The rise of programs like Ableton and FL Studio and streaming platforms like Soundcloud and Spotify, music is more accessible than ever before and both the creation and the consumption of music are at an all time high. And while this means that we’re able to discover amazing music more easily, it also means that we’re able to discover bad music just the same. The problem with this mindset is that it assumes good music must adhere to traditional standards while ignoring the responses songs can elicit. Much like Dada was written off as an art movement by those who considered Dadaists untalented, people write off musicians who don’t create traditionally appealing music as unskilled, untalented, and even delusional.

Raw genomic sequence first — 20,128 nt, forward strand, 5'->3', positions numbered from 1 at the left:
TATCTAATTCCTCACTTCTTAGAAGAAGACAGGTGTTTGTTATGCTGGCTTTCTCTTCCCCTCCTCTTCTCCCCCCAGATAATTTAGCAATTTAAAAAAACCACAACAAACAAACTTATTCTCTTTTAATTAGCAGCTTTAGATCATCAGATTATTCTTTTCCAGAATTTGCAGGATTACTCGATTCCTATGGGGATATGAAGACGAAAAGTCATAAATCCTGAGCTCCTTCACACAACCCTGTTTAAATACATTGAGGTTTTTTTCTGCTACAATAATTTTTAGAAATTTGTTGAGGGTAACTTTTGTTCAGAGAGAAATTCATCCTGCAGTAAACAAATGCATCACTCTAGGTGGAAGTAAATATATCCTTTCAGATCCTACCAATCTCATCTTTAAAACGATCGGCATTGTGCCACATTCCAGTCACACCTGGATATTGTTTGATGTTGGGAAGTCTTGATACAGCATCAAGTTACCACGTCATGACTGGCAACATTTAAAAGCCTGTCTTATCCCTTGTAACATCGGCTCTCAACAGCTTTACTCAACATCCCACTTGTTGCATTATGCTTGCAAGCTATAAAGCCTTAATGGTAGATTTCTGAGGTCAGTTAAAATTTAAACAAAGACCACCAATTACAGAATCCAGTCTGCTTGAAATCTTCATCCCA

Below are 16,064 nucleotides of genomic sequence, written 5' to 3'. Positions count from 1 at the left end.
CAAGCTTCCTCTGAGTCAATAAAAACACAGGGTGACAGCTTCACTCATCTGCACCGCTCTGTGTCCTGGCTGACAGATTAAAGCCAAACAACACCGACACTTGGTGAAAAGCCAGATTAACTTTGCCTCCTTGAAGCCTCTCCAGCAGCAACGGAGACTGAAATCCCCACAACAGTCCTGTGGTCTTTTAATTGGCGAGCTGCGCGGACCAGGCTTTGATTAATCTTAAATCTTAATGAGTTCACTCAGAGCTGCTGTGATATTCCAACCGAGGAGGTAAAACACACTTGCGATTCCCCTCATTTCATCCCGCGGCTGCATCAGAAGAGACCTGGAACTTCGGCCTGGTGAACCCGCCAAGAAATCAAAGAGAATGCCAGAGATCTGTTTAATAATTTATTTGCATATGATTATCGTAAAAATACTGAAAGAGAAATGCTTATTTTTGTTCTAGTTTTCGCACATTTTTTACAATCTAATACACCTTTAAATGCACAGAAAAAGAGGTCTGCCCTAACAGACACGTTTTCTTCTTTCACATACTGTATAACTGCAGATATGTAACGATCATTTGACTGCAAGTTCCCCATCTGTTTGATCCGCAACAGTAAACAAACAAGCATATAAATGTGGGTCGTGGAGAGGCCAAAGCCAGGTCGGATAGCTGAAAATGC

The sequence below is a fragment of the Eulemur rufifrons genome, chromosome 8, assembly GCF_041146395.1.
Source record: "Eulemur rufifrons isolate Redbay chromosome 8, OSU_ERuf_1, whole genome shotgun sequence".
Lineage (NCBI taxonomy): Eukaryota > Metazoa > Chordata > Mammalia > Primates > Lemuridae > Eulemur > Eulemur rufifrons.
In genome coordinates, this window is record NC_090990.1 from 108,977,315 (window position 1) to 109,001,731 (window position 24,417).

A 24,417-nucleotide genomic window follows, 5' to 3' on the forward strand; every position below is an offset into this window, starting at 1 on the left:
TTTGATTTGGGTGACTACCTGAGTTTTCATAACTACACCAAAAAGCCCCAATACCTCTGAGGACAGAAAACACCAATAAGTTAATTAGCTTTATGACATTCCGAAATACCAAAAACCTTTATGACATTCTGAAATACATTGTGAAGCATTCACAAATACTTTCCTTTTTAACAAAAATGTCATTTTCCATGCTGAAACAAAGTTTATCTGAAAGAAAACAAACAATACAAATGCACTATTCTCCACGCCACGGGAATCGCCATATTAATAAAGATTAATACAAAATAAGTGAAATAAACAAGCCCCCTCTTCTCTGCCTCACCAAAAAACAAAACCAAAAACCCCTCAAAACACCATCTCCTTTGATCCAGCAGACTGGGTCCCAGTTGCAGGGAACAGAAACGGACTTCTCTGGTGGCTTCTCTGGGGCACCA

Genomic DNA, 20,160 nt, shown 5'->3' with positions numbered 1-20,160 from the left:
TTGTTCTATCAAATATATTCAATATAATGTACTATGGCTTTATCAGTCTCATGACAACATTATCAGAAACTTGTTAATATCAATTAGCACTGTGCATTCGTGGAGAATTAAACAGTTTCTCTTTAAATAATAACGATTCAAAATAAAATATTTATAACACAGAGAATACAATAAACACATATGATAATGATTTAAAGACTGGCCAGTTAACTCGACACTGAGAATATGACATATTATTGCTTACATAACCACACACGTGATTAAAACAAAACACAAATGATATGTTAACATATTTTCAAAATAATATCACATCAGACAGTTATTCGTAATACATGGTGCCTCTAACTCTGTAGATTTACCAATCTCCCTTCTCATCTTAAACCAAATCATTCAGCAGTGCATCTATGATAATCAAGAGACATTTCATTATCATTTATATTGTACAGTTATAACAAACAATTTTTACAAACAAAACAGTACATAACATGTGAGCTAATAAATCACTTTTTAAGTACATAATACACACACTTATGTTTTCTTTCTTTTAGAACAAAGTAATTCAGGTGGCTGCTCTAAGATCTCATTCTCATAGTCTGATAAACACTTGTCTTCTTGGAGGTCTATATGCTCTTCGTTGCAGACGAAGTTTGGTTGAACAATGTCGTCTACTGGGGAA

One of the best examples of this is IceJJFish who changed the face of independent music with the release of his single “On the Floor” in 2014. The music video features IceJJFish dancing over his own whiny out of tune vocals and lackluster ethereal beat and went on to become one of the most infamous songs of the 2010’s. Last year while my friends and I were sitting around at home I played “On the Floor” over our speakers. After we had all caught our breath from laughing so hard we realized it’s good music; “On the Floor” is legitimately a good song.
While “On the Floor” may not fit into most peoples’ standards for good music, it fills a void for music that can be enjoyed for how entertaining it is. Though it is important to acknowledge we shouldn’t pigeonhole music that doesn’t appeal to traditional standards as “entertainment” as it is still art in itself. This is just one example of many but it was what first opened me up to the idea that “bad” music can be “good” music. So the next time you listen to a song and can’t help but laughing, consider whether or not it’s actually bad.